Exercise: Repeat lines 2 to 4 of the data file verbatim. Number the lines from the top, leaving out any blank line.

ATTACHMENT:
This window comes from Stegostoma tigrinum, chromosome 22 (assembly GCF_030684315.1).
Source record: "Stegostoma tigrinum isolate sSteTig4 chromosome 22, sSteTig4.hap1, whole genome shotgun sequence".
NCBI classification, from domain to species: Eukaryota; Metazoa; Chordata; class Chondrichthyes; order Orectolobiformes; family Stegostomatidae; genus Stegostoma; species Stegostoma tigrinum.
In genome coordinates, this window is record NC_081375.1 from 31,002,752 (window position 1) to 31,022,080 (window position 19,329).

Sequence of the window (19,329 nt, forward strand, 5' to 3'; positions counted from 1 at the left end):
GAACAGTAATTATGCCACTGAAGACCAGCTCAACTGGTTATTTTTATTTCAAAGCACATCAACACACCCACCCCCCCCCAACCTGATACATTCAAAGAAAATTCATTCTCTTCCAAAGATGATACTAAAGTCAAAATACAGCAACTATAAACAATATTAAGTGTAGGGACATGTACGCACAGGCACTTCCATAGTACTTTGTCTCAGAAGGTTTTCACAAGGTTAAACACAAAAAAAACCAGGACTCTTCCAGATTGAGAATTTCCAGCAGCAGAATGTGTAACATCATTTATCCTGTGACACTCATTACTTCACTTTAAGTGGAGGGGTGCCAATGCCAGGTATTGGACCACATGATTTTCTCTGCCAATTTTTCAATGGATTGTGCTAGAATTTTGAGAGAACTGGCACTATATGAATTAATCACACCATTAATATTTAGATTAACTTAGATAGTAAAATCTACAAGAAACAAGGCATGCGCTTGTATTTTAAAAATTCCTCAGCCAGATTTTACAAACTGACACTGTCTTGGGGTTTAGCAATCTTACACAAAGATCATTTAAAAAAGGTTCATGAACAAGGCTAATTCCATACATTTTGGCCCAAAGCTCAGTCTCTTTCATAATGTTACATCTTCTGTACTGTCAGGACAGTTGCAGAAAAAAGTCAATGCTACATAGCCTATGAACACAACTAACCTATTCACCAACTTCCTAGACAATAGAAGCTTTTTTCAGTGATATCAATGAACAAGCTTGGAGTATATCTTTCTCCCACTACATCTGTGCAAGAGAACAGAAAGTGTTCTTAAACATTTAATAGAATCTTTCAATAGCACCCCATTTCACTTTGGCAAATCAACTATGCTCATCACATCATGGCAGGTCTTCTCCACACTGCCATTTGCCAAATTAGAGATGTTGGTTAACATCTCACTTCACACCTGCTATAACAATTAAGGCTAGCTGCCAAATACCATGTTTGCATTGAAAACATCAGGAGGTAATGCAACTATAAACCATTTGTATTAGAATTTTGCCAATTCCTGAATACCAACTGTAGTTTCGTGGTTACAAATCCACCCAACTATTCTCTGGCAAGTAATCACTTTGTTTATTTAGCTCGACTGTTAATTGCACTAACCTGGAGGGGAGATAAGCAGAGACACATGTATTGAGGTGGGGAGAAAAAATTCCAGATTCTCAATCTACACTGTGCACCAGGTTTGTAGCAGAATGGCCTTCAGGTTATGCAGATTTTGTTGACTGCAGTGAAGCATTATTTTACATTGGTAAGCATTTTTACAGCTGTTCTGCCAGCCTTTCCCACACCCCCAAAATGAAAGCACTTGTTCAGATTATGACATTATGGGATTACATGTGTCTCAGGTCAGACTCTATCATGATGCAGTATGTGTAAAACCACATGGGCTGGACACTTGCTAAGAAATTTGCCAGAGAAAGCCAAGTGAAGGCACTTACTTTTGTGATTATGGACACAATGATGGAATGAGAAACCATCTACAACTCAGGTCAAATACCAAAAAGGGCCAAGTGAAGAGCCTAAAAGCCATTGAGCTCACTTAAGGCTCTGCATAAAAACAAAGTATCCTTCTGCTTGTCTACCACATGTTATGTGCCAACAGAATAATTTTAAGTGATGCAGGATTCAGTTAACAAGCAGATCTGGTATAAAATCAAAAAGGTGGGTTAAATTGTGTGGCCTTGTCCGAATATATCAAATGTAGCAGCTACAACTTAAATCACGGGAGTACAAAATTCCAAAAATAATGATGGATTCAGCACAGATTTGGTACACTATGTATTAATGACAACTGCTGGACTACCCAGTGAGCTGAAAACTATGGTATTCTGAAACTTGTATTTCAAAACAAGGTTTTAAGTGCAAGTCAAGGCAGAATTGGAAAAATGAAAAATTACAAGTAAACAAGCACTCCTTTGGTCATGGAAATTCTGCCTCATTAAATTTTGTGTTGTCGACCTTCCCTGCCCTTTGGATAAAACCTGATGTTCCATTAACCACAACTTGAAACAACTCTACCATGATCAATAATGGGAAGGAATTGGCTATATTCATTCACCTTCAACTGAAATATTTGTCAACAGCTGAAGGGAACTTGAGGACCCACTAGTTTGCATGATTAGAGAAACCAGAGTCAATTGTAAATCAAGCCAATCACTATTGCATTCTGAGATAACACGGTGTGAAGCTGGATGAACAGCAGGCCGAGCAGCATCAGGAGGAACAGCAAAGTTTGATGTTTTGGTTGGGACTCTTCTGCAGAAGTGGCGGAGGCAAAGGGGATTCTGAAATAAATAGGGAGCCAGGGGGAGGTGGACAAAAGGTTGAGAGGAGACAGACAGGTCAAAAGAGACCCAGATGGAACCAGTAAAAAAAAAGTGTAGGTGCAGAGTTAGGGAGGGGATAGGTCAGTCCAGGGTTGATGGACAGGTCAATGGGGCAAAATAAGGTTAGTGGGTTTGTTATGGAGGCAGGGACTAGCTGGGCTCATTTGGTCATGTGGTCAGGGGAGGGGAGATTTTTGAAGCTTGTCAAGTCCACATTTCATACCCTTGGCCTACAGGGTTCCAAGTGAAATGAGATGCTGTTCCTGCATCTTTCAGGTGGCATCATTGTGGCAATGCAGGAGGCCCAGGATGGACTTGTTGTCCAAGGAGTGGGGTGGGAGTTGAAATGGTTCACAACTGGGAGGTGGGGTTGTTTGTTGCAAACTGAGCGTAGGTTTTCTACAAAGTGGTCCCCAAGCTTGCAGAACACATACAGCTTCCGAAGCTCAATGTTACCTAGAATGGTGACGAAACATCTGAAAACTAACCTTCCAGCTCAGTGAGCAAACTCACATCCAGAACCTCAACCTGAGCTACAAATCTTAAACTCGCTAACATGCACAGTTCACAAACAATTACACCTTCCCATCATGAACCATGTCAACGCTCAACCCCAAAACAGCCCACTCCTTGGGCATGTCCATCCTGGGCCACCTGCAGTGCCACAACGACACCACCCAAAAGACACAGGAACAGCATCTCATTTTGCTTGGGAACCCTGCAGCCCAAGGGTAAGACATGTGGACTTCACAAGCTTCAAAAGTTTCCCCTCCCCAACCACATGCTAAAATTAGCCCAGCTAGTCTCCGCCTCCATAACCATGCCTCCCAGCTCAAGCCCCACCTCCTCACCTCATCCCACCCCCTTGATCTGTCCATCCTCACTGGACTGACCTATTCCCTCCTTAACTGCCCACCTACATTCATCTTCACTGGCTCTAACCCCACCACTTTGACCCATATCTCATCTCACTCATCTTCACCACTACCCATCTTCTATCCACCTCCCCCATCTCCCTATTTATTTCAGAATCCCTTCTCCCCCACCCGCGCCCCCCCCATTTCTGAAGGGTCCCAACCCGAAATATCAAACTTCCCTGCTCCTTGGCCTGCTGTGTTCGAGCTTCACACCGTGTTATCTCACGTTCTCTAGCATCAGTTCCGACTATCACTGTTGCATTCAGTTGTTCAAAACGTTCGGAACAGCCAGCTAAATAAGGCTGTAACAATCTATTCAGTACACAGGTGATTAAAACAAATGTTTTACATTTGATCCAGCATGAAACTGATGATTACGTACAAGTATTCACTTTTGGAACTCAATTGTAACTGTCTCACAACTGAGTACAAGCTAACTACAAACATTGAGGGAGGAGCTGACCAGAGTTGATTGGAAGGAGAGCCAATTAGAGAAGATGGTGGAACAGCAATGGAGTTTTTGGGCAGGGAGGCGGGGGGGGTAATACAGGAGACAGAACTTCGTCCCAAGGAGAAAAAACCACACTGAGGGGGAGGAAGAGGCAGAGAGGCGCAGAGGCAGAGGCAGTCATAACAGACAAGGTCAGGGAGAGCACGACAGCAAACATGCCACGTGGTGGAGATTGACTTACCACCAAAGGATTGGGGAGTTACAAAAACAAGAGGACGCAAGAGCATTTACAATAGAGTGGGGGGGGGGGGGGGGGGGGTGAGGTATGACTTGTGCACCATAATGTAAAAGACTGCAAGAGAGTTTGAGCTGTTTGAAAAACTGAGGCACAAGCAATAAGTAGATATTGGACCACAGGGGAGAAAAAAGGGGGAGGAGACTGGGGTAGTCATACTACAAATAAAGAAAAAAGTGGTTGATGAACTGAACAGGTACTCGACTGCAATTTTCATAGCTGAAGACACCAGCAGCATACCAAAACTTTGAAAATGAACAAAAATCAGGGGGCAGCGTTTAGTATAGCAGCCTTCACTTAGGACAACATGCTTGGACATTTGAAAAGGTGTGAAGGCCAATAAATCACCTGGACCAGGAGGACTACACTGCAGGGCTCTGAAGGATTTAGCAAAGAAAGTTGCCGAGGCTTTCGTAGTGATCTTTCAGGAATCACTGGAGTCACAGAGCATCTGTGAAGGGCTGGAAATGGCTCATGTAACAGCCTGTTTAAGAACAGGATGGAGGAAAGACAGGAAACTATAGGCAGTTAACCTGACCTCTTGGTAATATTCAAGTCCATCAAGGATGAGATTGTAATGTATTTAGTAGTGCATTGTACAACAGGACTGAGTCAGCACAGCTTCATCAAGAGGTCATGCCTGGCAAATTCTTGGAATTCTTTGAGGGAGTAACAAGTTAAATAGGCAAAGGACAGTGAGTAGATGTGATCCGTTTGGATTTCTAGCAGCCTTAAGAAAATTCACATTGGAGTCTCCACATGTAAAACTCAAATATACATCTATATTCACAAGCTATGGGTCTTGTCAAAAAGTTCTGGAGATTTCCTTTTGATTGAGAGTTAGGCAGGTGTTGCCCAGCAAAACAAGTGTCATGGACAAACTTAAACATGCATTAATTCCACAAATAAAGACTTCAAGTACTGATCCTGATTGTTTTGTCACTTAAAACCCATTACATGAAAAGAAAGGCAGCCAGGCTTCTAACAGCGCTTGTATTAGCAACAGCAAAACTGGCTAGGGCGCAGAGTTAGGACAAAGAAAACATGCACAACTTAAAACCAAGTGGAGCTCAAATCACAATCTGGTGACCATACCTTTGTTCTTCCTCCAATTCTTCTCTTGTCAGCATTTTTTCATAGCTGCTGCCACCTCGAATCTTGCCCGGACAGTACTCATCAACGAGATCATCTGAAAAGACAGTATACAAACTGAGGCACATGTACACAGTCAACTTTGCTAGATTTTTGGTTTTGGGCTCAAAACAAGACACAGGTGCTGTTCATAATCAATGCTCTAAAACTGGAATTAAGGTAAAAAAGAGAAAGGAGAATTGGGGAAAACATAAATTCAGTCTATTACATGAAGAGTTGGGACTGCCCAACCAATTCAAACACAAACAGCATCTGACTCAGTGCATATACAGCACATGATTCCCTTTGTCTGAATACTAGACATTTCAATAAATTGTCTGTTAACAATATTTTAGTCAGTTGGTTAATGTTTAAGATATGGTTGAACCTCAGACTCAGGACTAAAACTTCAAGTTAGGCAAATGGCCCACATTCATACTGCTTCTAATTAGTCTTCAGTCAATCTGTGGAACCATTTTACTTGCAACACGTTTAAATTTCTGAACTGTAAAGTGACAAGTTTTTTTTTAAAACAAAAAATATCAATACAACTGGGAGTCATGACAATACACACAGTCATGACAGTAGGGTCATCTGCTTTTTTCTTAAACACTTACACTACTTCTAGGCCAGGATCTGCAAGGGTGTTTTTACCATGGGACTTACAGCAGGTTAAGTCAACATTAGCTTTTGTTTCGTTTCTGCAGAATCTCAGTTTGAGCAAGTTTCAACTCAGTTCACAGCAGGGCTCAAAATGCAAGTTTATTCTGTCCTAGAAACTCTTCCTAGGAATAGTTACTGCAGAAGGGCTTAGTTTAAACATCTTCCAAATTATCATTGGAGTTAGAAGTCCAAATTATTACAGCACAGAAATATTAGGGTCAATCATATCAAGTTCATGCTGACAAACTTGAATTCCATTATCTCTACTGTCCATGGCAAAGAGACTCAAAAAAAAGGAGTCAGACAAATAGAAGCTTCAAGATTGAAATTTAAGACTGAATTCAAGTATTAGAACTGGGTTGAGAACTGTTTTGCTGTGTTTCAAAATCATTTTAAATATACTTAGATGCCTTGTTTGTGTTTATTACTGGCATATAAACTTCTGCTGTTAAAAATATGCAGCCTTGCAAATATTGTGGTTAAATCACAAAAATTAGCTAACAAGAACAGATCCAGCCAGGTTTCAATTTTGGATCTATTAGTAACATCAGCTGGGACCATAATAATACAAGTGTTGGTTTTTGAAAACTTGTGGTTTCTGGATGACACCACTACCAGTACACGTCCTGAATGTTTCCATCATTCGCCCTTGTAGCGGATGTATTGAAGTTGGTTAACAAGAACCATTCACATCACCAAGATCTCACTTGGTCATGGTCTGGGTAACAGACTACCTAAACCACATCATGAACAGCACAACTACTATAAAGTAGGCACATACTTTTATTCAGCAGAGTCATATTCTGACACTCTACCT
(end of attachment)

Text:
Source record: "Stegostoma tigrinum isolate sSteTig4 chromosome 22, sSteTig4.hap1, whole genome shotgun sequence".
NCBI classification, from domain to species: Eukaryota; Metazoa; Chordata; class Chondrichthyes; order Orectolobiformes; family Stegostomatidae; genus Stegostoma; species Stegostoma tigrinum.
In genome coordinates, this window is record NC_081375.1 from 31,002,752 (window position 1) to 31,022,080 (window position 19,329).